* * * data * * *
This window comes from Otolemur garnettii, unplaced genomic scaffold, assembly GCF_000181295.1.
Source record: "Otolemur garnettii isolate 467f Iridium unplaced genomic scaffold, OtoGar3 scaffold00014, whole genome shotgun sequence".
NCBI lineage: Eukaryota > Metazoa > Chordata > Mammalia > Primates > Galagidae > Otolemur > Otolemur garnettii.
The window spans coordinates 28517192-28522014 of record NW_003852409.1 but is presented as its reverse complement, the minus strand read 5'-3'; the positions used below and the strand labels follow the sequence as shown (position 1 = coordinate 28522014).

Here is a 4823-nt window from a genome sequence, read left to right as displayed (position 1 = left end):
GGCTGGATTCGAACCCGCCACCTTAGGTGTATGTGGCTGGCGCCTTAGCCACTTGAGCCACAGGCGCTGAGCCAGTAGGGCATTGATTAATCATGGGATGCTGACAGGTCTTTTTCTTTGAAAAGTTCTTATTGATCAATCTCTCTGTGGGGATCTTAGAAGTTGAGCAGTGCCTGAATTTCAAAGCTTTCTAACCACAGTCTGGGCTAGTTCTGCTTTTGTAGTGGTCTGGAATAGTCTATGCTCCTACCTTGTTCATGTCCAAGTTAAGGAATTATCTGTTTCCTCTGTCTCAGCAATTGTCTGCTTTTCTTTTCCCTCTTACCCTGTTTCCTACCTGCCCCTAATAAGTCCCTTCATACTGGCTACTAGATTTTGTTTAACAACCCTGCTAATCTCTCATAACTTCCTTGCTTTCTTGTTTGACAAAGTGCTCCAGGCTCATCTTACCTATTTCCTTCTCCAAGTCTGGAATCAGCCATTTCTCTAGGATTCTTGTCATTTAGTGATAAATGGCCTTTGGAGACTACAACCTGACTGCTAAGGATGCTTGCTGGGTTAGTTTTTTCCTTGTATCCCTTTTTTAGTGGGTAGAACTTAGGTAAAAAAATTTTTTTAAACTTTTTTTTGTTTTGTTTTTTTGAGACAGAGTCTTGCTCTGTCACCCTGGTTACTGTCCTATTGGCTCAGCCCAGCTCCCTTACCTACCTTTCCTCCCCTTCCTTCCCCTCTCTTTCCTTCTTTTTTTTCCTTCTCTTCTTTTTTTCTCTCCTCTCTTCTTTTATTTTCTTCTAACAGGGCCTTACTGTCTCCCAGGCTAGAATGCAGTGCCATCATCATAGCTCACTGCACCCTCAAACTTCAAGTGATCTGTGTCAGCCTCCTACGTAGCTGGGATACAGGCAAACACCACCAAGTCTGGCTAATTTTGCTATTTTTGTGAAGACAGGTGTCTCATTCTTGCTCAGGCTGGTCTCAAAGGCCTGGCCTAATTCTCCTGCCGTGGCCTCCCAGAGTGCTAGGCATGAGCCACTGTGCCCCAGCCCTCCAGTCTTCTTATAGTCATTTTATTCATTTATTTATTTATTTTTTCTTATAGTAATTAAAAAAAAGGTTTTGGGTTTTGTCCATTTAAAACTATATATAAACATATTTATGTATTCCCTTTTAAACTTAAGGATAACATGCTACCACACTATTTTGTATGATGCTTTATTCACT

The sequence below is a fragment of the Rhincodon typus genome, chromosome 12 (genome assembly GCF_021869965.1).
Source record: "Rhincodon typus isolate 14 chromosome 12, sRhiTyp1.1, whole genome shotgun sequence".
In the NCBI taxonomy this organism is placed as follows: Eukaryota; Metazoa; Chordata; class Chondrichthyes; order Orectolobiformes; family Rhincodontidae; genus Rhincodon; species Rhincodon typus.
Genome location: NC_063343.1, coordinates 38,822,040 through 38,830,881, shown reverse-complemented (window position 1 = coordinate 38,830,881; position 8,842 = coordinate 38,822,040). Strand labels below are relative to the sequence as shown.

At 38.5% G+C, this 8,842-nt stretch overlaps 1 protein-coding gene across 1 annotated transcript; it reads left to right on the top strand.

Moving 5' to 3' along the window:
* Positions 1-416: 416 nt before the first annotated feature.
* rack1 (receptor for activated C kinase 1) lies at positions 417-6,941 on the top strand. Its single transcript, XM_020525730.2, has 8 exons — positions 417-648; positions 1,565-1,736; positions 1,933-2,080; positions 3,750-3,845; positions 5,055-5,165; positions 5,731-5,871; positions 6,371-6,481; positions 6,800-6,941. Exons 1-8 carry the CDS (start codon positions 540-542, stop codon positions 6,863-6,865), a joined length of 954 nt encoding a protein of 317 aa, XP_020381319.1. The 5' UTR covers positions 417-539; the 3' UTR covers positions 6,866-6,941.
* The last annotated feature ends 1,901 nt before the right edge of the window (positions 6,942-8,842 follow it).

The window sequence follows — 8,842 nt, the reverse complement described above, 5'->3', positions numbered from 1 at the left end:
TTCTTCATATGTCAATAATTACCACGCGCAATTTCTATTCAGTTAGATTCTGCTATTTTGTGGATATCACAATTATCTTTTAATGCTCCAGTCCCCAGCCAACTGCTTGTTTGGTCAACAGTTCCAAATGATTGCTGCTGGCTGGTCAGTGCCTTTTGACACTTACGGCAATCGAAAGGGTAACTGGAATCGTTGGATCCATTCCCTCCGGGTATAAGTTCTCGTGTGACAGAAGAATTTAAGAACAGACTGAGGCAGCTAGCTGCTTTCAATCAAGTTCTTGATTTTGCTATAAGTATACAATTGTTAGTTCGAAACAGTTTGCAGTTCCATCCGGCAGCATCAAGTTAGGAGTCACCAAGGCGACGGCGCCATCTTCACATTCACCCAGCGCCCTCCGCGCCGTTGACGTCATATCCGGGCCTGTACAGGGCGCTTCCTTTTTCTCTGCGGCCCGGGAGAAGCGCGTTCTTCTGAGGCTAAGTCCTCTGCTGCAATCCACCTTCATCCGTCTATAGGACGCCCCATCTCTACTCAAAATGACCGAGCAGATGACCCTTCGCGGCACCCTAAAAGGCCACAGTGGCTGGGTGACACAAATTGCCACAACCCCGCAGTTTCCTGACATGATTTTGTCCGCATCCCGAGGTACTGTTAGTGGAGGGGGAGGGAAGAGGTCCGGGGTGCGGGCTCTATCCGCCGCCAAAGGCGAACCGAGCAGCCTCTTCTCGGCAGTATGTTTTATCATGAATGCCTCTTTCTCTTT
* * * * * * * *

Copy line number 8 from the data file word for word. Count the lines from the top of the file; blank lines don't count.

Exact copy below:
Source record: "Rhincodon typus isolate 14 chromosome 12, sRhiTyp1.1, whole genome shotgun sequence".